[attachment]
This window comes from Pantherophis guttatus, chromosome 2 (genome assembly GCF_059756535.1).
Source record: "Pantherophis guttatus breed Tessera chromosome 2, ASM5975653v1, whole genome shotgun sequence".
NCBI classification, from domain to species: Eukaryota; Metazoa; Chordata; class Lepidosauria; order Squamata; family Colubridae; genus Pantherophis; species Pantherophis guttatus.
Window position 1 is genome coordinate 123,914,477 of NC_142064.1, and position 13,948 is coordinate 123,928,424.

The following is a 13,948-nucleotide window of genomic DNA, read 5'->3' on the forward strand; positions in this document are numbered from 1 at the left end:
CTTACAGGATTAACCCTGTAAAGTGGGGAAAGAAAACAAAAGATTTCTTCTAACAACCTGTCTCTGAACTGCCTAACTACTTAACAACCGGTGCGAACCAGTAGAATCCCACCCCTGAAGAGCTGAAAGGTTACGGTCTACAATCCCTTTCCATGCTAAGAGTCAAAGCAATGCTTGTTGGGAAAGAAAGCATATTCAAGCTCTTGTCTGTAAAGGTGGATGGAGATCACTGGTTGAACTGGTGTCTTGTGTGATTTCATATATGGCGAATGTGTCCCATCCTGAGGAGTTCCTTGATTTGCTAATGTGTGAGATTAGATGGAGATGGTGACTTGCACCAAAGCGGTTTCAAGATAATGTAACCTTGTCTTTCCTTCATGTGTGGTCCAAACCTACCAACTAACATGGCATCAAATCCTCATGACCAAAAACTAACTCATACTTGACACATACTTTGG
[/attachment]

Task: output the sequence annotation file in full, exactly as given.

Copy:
This window comes from Pantherophis guttatus, chromosome 2 (genome assembly GCF_059756535.1).
Source record: "Pantherophis guttatus breed Tessera chromosome 2, ASM5975653v1, whole genome shotgun sequence".
NCBI classification, from domain to species: Eukaryota; Metazoa; Chordata; class Lepidosauria; order Squamata; family Colubridae; genus Pantherophis; species Pantherophis guttatus.
Window position 1 is genome coordinate 123,914,477 of NC_142064.1, and position 13,948 is coordinate 123,928,424.

The following is a 13,948-nucleotide window of genomic DNA, read 5'->3' on the forward strand; positions in this document are numbered from 1 at the left end:
CTTACAGGATTAACCCTGTAAAGTGGGGAAAGAAAACAAAAGATTTCTTCTAACAACCTGTCTCTGAACTGCCTAACTACTTAACAACCGGTGCGAACCAGTAGAATCCCACCCCTGAAGAGCTGAAAGGTTACGGTCTACAATCCCTTTCCATGCTAAGAGTCAAAGCAATGCTTGTTGGGAAAGAAAGCATATTCAAGCTCTTGTCTGTAAAGGTGGATGGAGATCACTGGTTGAACTGGTGTCTTGTGTGATTTCATATATGGCGAATGTGTCCCATCCTGAGGAGTTCCTTGATTTGCTAATGTGTGAGATTAGATGGAGATGGTGACTTGCACCAAAGCGGTTTCAAGATAATGTAACCTTGTCTTTCCTTCATGTGTGGTCCAAACCTACCAACTAACATGGCATCAAATCCTCATGACCAAAAACTAACTCATACTTGACACATACTTTGG